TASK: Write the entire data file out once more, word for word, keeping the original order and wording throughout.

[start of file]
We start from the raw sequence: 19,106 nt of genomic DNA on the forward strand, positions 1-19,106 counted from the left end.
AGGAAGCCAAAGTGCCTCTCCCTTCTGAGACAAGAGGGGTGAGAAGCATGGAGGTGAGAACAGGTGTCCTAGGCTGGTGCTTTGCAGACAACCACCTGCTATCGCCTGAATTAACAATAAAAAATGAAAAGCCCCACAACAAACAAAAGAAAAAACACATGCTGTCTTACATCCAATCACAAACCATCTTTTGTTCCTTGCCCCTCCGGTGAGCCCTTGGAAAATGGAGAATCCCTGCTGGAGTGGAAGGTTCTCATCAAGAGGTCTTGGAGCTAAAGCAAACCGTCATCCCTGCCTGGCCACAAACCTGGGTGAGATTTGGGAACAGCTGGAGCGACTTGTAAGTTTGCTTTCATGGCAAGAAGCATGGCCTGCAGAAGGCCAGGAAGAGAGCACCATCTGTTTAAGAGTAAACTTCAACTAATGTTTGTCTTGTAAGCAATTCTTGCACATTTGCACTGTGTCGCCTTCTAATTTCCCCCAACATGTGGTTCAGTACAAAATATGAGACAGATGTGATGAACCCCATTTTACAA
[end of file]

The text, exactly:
We start from the raw sequence: 19,106 nt of genomic DNA on the forward strand, positions 1-19,106 counted from the left end.
AGGAAGCCAAAGTGCCTCTCCCTTCTGAGACAAGAGGGGTGAGAAGCATGGAGGTGAGAACAGGTGTCCTAGGCTGGTGCTTTGCAGACAACCACCTGCTATCGCCTGAATTAACAATAAAAAATGAAAAGCCCCACAACAAACAAAAGAAAAAACACATGCTGTCTTACATCCAATCACAAACCATCTTTTGTTCCTTGCCCCTCCGGTGAGCCCTTGGAAAATGGAGAATCCCTGCTGGAGTGGAAGGTTCTCATCAAGAGGTCTTGGAGCTAAAGCAAACCGTCATCCCTGCCTGGCCACAAACCTGGGTGAGATTTGGGAACAGCTGGAGCGACTTGTAAGTTTGCTTTCATGGCAAGAAGCATGGCCTGCAGAAGGCCAGGAAGAGAGCACCATCTGTTTAAGAGTAAACTTCAACTAATGTTTGTCTTGTAAGCAATTCTTGCACATTTGCACTGTGTCGCCTTCTAATTTCCCCCAACATGTGGTTCAGTACAAAATATGAGACAGATGTGATGAACCCCATTTTACAA